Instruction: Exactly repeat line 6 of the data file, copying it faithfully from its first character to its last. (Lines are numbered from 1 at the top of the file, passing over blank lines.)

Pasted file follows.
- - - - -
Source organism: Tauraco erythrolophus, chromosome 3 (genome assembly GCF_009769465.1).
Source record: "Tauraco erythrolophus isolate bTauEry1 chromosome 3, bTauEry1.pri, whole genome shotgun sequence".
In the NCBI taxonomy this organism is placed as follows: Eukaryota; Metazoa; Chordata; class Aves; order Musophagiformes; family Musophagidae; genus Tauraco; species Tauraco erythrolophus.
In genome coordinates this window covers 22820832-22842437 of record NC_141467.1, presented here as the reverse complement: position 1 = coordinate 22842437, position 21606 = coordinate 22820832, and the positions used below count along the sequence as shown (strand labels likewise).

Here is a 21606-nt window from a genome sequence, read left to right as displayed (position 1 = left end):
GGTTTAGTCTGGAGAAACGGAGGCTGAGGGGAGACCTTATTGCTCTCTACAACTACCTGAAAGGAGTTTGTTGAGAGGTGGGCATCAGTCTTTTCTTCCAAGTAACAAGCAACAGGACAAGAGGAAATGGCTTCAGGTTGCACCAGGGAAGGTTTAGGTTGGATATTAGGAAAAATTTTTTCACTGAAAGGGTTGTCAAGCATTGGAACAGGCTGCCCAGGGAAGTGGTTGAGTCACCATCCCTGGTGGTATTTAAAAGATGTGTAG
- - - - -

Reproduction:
GGTTTAGTCTGGAGAAACGGAGGCTGAGGGGAGACCTTATTGCTCTCTACAACTACCTGAAAGGAGTTTGTTGAGAGGTGGGCATCAGTCTTTTCTTCCAAGTAACAAGCAACAGGACAAGAGGAAATGGCTTCAGGTTGCACCAGGGAAGGTTTAGGTTGGATATTAGGAAAAATTTTTTCACTGAAAGGGTTGTCAAGCATTGGAACAGGCTGCCCAGGGAAGTGGTTGAGTCACCATCCCTGGTGGTATTTAAAAGATGTGTAG